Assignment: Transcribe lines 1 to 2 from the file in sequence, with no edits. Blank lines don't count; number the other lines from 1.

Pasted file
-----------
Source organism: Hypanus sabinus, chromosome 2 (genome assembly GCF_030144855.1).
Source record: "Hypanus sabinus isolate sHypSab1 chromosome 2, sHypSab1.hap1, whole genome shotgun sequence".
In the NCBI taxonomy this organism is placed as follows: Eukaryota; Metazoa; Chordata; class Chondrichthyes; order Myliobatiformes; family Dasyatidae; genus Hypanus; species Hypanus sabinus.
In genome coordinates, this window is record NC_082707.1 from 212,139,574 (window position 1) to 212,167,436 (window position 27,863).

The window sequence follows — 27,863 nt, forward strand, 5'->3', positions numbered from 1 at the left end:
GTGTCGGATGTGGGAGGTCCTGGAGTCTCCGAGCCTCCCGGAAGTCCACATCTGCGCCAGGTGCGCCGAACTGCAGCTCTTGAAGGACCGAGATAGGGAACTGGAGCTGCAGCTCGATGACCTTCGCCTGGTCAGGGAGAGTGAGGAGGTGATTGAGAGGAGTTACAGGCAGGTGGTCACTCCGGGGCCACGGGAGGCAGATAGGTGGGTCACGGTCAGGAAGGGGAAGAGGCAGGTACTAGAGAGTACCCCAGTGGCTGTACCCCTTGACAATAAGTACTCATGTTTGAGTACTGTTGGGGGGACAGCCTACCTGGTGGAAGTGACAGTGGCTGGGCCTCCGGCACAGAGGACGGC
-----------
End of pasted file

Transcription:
Source organism: Hypanus sabinus, chromosome 2 (genome assembly GCF_030144855.1).
Source record: "Hypanus sabinus isolate sHypSab1 chromosome 2, sHypSab1.hap1, whole genome shotgun sequence".